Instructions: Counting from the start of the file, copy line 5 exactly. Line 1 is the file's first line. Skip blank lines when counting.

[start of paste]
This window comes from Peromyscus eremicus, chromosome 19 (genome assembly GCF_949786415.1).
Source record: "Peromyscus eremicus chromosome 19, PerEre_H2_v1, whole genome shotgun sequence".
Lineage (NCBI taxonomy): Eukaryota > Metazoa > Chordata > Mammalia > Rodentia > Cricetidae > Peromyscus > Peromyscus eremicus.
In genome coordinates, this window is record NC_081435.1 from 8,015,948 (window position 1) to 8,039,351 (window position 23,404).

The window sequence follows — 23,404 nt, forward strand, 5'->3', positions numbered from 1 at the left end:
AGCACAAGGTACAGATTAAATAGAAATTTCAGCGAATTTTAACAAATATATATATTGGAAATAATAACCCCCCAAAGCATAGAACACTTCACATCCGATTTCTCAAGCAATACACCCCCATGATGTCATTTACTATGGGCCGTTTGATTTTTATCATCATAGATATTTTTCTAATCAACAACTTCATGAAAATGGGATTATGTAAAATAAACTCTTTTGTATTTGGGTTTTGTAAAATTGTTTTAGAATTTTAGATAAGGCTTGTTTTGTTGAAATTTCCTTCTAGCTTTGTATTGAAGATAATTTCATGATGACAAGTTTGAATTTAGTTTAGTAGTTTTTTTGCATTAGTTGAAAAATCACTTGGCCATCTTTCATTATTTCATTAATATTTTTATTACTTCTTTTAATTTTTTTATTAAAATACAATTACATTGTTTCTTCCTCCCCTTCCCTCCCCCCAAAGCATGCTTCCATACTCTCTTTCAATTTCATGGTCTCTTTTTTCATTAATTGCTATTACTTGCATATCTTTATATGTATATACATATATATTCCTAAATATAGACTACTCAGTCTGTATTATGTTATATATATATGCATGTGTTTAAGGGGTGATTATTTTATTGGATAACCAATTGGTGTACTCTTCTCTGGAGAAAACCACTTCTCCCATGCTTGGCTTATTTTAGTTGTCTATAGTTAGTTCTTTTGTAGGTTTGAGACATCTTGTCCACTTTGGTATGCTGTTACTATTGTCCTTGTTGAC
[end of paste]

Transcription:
The window sequence follows — 23,404 nt, forward strand, 5'->3', positions numbered from 1 at the left end: